This study is a small, retrospective, observational study and therefore selection bias might exist: the QD-treated patients were selected in 2010–2013 and the AL-treated patients in 2014. However, the migration pattern to Portugal did not change during the study period (2010–2014) and the baseline demographic and analytic characteristics did not differ between the groups.
Treatment of uncomplicated falciparum malaria with AL might cause asymptomatic liver enzyme abnormalities in the first days of treatment. However, the liver enzyme abnormalities seem to be harmless, asymptomatic and self-limited, not affecting clinical outcome. As such, this should not discourage the use of this treatment, but clinicians should be aware of this potential effect in order not to overestimate or undervalue it.
A-SP: data collection, data analysis, writing of manuscript; RR, FA, RD: data collection, writing and approval of manuscript; ASi: writing and approval of manuscript; CA: coordination, approval of manuscript; ASa: coordination. All authors read and approved the final manuscript.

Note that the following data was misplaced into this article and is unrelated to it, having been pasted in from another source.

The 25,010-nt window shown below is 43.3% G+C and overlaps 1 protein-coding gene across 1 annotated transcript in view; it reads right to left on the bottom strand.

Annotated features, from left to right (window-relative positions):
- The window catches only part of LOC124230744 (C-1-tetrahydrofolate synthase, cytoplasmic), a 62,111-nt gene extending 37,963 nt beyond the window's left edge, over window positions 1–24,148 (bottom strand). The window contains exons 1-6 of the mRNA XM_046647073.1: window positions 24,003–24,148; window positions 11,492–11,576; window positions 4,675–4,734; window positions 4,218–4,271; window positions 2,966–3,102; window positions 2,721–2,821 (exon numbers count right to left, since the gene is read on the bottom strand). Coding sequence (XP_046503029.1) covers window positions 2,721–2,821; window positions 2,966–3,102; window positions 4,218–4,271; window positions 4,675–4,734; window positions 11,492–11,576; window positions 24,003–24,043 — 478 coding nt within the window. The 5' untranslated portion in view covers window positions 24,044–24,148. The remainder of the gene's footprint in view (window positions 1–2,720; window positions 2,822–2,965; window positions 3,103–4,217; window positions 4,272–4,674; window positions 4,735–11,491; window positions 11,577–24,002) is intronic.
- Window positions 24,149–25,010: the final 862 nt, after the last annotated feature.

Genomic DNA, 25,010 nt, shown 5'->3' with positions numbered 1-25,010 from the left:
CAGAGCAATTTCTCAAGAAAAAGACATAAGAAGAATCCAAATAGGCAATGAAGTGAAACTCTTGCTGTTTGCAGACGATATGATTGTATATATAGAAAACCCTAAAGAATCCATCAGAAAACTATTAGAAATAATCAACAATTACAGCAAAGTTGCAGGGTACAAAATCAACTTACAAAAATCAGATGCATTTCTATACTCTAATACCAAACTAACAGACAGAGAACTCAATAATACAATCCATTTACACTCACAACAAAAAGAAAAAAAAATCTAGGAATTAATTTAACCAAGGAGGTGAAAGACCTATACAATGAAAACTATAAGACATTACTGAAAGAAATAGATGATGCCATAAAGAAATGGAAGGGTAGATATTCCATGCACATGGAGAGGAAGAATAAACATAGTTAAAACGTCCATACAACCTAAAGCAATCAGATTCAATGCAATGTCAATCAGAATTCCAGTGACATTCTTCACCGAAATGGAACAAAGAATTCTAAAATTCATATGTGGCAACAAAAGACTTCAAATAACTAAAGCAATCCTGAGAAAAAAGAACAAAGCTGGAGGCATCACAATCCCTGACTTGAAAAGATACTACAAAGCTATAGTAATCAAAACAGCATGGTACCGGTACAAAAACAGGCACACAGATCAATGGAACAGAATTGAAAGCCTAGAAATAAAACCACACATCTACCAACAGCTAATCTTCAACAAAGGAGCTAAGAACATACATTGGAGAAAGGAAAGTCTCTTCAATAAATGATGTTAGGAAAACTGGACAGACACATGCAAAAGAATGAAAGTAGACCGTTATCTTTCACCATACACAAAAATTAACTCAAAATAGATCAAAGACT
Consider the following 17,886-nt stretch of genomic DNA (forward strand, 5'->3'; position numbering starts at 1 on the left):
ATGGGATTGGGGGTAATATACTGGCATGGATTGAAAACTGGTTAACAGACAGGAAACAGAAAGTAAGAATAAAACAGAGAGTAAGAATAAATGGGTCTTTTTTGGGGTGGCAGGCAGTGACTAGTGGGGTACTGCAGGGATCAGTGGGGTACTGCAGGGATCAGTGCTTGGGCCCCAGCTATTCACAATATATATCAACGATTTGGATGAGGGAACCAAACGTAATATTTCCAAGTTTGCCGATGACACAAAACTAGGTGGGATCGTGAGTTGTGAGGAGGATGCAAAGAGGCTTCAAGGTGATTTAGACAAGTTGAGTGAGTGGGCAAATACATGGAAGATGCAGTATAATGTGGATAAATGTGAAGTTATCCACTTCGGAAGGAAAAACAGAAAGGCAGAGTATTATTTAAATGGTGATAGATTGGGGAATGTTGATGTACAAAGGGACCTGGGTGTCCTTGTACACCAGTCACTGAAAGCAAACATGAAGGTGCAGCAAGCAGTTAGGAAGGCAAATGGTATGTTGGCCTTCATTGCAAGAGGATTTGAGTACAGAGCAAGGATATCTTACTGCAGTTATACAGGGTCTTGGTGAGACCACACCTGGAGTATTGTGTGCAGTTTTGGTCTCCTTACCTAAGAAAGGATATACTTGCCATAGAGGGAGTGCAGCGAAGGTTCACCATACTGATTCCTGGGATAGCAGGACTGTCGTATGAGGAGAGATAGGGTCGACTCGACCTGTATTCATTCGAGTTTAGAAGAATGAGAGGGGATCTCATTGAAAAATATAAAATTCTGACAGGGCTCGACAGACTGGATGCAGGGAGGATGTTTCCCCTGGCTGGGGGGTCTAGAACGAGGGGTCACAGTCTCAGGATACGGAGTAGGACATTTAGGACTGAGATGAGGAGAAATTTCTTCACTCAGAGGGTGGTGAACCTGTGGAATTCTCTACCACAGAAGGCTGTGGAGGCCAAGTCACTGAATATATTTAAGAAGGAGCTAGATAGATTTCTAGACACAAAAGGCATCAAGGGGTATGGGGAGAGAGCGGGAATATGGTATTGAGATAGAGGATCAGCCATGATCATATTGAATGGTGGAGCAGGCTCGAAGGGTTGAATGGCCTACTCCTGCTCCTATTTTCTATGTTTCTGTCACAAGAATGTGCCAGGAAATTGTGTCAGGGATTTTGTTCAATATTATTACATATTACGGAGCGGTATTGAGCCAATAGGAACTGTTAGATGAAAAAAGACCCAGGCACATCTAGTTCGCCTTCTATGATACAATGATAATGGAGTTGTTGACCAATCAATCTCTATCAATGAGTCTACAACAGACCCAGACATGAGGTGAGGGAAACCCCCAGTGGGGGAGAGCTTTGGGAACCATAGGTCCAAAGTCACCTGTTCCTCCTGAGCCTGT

The authors have declared that they have no competing interests.
Availability of data and materials
The data are available through the corresponding author.
Consent for publication
The authors consent for publication.
Ethics approval and consent to participate
The protocol was submitted to the Ethics Committee of Centro Hospitalar São João and approval was obtained.